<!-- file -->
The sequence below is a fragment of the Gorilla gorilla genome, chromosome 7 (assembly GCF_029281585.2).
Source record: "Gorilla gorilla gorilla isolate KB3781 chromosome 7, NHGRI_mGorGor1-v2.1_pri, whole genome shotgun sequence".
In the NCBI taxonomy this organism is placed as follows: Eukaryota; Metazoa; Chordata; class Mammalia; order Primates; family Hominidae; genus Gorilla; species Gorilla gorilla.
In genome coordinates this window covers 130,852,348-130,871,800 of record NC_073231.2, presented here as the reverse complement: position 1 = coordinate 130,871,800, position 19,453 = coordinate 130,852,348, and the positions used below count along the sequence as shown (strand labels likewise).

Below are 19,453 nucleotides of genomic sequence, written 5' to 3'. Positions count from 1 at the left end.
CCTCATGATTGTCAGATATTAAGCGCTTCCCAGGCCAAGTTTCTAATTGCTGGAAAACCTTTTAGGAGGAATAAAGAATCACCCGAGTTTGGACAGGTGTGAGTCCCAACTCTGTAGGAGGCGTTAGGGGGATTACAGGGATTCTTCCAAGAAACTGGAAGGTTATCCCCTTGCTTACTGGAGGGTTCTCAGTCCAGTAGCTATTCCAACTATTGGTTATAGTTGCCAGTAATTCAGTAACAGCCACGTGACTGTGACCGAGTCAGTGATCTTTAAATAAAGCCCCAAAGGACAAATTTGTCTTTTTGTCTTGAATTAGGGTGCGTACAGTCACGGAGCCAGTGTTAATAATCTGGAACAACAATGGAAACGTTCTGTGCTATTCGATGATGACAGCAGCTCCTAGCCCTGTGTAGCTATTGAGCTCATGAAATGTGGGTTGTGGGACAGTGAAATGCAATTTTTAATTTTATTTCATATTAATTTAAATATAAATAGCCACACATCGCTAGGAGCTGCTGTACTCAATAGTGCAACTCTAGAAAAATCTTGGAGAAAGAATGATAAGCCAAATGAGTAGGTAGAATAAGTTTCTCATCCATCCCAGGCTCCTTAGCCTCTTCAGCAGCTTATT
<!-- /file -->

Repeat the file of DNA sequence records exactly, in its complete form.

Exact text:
The sequence below is a fragment of the Gorilla gorilla genome, chromosome 7 (assembly GCF_029281585.2).
Source record: "Gorilla gorilla gorilla isolate KB3781 chromosome 7, NHGRI_mGorGor1-v2.1_pri, whole genome shotgun sequence".
In the NCBI taxonomy this organism is placed as follows: Eukaryota; Metazoa; Chordata; class Mammalia; order Primates; family Hominidae; genus Gorilla; species Gorilla gorilla.
In genome coordinates this window covers 130,852,348-130,871,800 of record NC_073231.2, presented here as the reverse complement: position 1 = coordinate 130,871,800, position 19,453 = coordinate 130,852,348, and the positions used below count along the sequence as shown (strand labels likewise).

Below are 19,453 nucleotides of genomic sequence, written 5' to 3'. Positions count from 1 at the left end.
CCTCATGATTGTCAGATATTAAGCGCTTCCCAGGCCAAGTTTCTAATTGCTGGAAAACCTTTTAGGAGGAATAAAGAATCACCCGAGTTTGGACAGGTGTGAGTCCCAACTCTGTAGGAGGCGTTAGGGGGATTACAGGGATTCTTCCAAGAAACTGGAAGGTTATCCCCTTGCTTACTGGAGGGTTCTCAGTCCAGTAGCTATTCCAACTATTGGTTATAGTTGCCAGTAATTCAGTAACAGCCACGTGACTGTGACCGAGTCAGTGATCTTTAAATAAAGCCCCAAAGGACAAATTTGTCTTTTTGTCTTGAATTAGGGTGCGTACAGTCACGGAGCCAGTGTTAATAATCTGGAACAACAATGGAAACGTTCTGTGCTATTCGATGATGACAGCAGCTCCTAGCCCTGTGTAGCTATTGAGCTCATGAAATGTGGGTTGTGGGACAGTGAAATGCAATTTTTAATTTTATTTCATATTAATTTAAATATAAATAGCCACACATCGCTAGGAGCTGCTGTACTCAATAGTGCAACTCTAGAAAAATCTTGGAGAAAGAATGATAAGCCAAATGAGTAGGTAGAATAAGTTTCTCATCCATCCCAGGCTCCTTAGCCTCTTCAGCAGCTTATT